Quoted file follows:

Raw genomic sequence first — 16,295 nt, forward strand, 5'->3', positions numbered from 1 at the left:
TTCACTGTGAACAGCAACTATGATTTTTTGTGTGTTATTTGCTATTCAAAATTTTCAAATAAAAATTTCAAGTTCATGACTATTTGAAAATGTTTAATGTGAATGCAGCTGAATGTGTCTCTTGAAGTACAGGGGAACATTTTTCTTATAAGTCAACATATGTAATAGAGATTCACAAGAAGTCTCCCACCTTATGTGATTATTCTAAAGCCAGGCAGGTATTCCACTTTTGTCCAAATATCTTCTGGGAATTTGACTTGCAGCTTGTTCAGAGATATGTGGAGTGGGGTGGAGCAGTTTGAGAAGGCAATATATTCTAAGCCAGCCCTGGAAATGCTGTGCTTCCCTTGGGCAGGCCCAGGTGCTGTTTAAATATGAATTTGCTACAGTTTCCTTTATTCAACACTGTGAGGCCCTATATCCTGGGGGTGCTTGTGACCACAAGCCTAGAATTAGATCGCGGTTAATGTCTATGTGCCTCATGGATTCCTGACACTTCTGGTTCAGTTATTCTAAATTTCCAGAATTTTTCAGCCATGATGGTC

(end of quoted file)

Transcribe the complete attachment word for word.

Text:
Raw genomic sequence first — 16,295 nt, forward strand, 5'->3', positions numbered from 1 at the left:
TTCACTGTGAACAGCAACTATGATTTTTTGTGTGTTATTTGCTATTCAAAATTTTCAAATAAAAATTTCAAGTTCATGACTATTTGAAAATGTTTAATGTGAATGCAGCTGAATGTGTCTCTTGAAGTACAGGGGAACATTTTTCTTATAAGTCAACATATGTAATAGAGATTCACAAGAAGTCTCCCACCTTATGTGATTATTCTAAAGCCAGGCAGGTATTCCACTTTTGTCCAAATATCTTCTGGGAATTTGACTTGCAGCTTGTTCAGAGATATGTGGAGTGGGGTGGAGCAGTTTGAGAAGGCAATATATTCTAAGCCAGCCCTGGAAATGCTGTGCTTCCCTTGGGCAGGCCCAGGTGCTGTTTAAATATGAATTTGCTACAGTTTCCTTTATTCAACACTGTGAGGCCCTATATCCTGGGGGTGCTTGTGACCACAAGCCTAGAATTAGATCGCGGTTAATGTCTATGTGCCTCATGGATTCCTGACACTTCTGGTTCAGTTATTCTAAATTTCCAGAATTTTTCAGCCATGATGGTC